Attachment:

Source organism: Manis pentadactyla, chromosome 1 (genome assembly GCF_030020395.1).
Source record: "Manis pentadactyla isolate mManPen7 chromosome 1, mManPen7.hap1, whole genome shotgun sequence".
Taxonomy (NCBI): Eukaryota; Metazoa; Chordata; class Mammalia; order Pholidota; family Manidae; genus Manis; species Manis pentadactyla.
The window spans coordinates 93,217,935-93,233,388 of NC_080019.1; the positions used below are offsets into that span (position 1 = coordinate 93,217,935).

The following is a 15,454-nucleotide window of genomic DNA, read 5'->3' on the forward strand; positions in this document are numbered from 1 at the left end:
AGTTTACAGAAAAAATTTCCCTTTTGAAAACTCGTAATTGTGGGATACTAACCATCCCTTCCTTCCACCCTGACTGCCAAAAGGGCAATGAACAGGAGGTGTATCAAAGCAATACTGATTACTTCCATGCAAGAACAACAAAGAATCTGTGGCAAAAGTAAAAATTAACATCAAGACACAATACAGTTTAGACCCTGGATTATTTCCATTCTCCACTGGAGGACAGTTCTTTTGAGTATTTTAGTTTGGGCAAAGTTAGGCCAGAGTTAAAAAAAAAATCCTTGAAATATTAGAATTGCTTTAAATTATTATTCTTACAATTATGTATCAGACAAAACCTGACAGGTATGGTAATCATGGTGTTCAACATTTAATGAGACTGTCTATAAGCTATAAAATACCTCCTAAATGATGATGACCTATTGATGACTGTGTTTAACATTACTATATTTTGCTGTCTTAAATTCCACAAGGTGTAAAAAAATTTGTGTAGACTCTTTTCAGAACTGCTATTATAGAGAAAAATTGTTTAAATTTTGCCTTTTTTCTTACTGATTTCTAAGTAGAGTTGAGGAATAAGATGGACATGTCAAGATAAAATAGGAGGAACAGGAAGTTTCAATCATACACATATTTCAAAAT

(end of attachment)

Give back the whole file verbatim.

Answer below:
Source organism: Manis pentadactyla, chromosome 1 (genome assembly GCF_030020395.1).
Source record: "Manis pentadactyla isolate mManPen7 chromosome 1, mManPen7.hap1, whole genome shotgun sequence".
Taxonomy (NCBI): Eukaryota; Metazoa; Chordata; class Mammalia; order Pholidota; family Manidae; genus Manis; species Manis pentadactyla.
The window spans coordinates 93,217,935-93,233,388 of NC_080019.1; the positions used below are offsets into that span (position 1 = coordinate 93,217,935).

The following is a 15,454-nucleotide window of genomic DNA, read 5'->3' on the forward strand; positions in this document are numbered from 1 at the left end:
AGTTTACAGAAAAAATTTCCCTTTTGAAAACTCGTAATTGTGGGATACTAACCATCCCTTCCTTCCACCCTGACTGCCAAAAGGGCAATGAACAGGAGGTGTATCAAAGCAATACTGATTACTTCCATGCAAGAACAACAAAGAATCTGTGGCAAAAGTAAAAATTAACATCAAGACACAATACAGTTTAGACCCTGGATTATTTCCATTCTCCACTGGAGGACAGTTCTTTTGAGTATTTTAGTTTGGGCAAAGTTAGGCCAGAGTTAAAAAAAAAATCCTTGAAATATTAGAATTGCTTTAAATTATTATTCTTACAATTATGTATCAGACAAAACCTGACAGGTATGGTAATCATGGTGTTCAACATTTAATGAGACTGTCTATAAGCTATAAAATACCTCCTAAATGATGATGACCTATTGATGACTGTGTTTAACATTACTATATTTTGCTGTCTTAAATTCCACAAGGTGTAAAAAAATTTGTGTAGACTCTTTTCAGAACTGCTATTATAGAGAAAAATTGTTTAAATTTTGCCTTTTTTCTTACTGATTTCTAAGTAGAGTTGAGGAATAAGATGGACATGTCAAGATAAAATAGGAGGAACAGGAAGTTTCAATCATACACATATTTCAAAAT